Suppose a person is driving a car, but the car doesn’t move at all. Then whether what they are doing is driving is open to question.
The same principle applies to living too. We live to experience joy, in fact, to increase our joy so that we can enjoy forever. If we live in a way that gives no joy, then are we really living?
If someone lives comatose for a long time, we may ponder whether that vegetable-like existence is life. We aren’t physically comatose, yet we unwittingly make ourselves spiritually comatose when we live for our senses.
How? Aren’t sensual pleasures enjoyable? Yes, they appear that way, but only initially. Soon, the pleasure decreases, but the craving increases. Till we are dragged to indulgence not so much to get pleasure as to avoid the pain of intolerable craving. For example, when people become alcoholics, they feel so tormented that they drink not to get high, but just to feel normal.
When we live for the senses, our whole life gets reduced to sensual experience; we can’t experience most of life’s multi-faceted richness even materially, leave alone spiritually. Pertinently, the Bhagavad-gita (03.16) declares that those who live for sensual pleasures live in vain.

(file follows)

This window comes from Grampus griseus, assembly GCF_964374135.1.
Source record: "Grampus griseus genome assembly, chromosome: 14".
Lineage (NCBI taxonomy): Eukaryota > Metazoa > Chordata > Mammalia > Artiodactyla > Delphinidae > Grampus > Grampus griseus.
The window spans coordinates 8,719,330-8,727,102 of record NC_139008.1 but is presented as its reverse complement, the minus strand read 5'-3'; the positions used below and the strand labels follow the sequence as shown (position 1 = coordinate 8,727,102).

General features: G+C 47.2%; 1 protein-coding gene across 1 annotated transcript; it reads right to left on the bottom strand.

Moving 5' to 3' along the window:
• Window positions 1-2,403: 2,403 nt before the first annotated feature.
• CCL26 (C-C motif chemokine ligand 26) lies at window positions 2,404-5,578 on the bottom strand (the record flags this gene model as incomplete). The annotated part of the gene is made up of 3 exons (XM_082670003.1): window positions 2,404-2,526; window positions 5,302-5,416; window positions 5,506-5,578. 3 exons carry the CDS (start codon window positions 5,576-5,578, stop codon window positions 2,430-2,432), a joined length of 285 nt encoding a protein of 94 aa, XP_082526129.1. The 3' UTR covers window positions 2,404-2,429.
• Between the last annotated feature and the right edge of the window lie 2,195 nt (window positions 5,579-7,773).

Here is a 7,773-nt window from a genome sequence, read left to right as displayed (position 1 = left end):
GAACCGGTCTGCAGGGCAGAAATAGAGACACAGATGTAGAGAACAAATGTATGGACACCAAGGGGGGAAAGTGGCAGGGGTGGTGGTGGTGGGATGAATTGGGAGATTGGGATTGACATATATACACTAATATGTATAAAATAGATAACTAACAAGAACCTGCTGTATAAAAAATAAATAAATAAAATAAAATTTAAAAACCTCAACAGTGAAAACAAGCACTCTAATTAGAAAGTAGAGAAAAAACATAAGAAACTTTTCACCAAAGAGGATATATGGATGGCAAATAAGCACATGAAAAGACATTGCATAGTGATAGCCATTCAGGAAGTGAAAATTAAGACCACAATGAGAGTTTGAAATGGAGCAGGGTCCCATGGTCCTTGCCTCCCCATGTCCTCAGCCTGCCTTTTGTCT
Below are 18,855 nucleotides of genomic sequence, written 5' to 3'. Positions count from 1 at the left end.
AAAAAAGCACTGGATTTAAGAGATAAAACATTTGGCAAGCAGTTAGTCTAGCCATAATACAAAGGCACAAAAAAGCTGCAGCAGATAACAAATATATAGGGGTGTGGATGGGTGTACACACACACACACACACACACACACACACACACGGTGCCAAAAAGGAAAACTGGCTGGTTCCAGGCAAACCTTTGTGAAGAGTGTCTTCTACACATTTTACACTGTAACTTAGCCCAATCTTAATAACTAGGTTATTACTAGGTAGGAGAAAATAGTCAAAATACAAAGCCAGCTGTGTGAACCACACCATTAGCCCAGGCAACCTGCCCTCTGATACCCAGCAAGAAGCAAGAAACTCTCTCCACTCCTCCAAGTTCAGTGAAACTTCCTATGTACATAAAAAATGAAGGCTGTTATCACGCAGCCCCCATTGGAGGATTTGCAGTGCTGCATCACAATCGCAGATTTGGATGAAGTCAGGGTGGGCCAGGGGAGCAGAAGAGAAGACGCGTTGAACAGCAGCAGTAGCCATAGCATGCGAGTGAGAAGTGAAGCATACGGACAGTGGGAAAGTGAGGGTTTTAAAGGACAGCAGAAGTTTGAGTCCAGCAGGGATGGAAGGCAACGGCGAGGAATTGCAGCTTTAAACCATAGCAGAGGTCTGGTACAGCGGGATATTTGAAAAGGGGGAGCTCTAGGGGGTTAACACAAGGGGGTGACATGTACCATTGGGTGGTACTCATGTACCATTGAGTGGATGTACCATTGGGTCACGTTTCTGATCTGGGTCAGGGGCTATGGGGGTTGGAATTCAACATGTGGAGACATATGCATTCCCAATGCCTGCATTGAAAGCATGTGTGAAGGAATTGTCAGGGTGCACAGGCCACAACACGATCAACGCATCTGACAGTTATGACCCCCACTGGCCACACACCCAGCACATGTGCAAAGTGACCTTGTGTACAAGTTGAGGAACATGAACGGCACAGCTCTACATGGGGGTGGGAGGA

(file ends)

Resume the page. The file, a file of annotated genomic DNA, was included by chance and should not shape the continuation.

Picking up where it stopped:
Gita wisdom explains that we all are souls on a multi-life journey of spiritual evolution. We are parts of the all-attractive supreme, Krishna, meant for a life of eternal love with him. The more we connect with him by practicing bhakti-yoga, the more we relish his sweetness. When we glimpse spiritual happiness, we start realizing that living sensually cuts us off life’s best pleasures.
By sustained bhakti practice, when we start relishing devotional happiness steadily, we become convinced that living for Krishna is real living, for it alone fulfills the purpose of living: everlasting joy.